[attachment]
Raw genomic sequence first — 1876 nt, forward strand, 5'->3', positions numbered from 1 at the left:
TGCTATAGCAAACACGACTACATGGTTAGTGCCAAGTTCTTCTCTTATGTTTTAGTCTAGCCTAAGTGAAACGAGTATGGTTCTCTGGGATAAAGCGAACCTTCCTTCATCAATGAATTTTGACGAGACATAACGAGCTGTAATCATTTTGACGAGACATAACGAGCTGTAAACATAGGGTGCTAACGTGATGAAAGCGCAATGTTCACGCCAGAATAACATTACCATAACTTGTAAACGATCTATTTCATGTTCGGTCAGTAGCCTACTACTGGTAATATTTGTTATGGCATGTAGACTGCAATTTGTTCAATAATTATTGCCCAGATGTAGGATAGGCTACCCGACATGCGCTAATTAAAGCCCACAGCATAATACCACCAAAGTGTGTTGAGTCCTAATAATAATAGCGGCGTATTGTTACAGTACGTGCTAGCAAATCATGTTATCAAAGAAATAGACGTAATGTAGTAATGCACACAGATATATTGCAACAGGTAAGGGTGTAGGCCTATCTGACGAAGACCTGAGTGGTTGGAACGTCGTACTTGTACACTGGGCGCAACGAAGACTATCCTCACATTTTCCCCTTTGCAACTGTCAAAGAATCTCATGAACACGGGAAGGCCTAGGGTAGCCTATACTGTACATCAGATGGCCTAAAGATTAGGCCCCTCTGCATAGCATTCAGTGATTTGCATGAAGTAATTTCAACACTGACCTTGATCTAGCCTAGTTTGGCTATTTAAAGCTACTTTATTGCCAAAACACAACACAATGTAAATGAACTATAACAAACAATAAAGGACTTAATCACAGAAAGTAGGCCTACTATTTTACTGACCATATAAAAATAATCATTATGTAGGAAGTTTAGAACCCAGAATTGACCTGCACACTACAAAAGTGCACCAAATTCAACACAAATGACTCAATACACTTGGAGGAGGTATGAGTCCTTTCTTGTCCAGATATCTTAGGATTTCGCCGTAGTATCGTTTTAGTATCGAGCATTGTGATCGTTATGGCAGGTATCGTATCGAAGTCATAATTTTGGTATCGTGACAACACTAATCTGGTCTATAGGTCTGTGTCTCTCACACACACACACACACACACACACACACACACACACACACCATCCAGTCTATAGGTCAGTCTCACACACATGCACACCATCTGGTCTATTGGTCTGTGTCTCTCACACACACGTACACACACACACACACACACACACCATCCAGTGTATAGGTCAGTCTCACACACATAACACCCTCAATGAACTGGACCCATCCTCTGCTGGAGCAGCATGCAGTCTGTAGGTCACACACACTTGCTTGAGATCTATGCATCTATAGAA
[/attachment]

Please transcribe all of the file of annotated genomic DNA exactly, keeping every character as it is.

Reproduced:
Raw genomic sequence first — 1876 nt, forward strand, 5'->3', positions numbered from 1 at the left:
TGCTATAGCAAACACGACTACATGGTTAGTGCCAAGTTCTTCTCTTATGTTTTAGTCTAGCCTAAGTGAAACGAGTATGGTTCTCTGGGATAAAGCGAACCTTCCTTCATCAATGAATTTTGACGAGACATAACGAGCTGTAATCATTTTGACGAGACATAACGAGCTGTAAACATAGGGTGCTAACGTGATGAAAGCGCAATGTTCACGCCAGAATAACATTACCATAACTTGTAAACGATCTATTTCATGTTCGGTCAGTAGCCTACTACTGGTAATATTTGTTATGGCATGTAGACTGCAATTTGTTCAATAATTATTGCCCAGATGTAGGATAGGCTACCCGACATGCGCTAATTAAAGCCCACAGCATAATACCACCAAAGTGTGTTGAGTCCTAATAATAATAGCGGCGTATTGTTACAGTACGTGCTAGCAAATCATGTTATCAAAGAAATAGACGTAATGTAGTAATGCACACAGATATATTGCAACAGGTAAGGGTGTAGGCCTATCTGACGAAGACCTGAGTGGTTGGAACGTCGTACTTGTACACTGGGCGCAACGAAGACTATCCTCACATTTTCCCCTTTGCAACTGTCAAAGAATCTCATGAACACGGGAAGGCCTAGGGTAGCCTATACTGTACATCAGATGGCCTAAAGATTAGGCCCCTCTGCATAGCATTCAGTGATTTGCATGAAGTAATTTCAACACTGACCTTGATCTAGCCTAGTTTGGCTATTTAAAGCTACTTTATTGCCAAAACACAACACAATGTAAATGAACTATAACAAACAATAAAGGACTTAATCACAGAAAGTAGGCCTACTATTTTACTGACCATATAAAAATAATCATTATGTAGGAAGTTTAGAACCCAGAATTGACCTGCACACTACAAAAGTGCACCAAATTCAACACAAATGACTCAATACACTTGGAGGAGGTATGAGTCCTTTCTTGTCCAGATATCTTAGGATTTCGCCGTAGTATCGTTTTAGTATCGAGCATTGTGATCGTTATGGCAGGTATCGTATCGAAGTCATAATTTTGGTATCGTGACAACACTAATCTGGTCTATAGGTCTGTGTCTCTCACACACACACACACACACACACACACACACACACACACACCATCCAGTCTATAGGTCAGTCTCACACACATGCACACCATCTGGTCTATTGGTCTGTGTCTCTCACACACACGTACACACACACACACACACACACACCATCCAGTGTATAGGTCAGTCTCACACACATAACACCCTCAATGAACTGGACCCATCCTCTGCTGGAGCAGCATGCAGTCTGTAGGTCACACACACTTGCTTGAGATCTATGCATCTATAGAA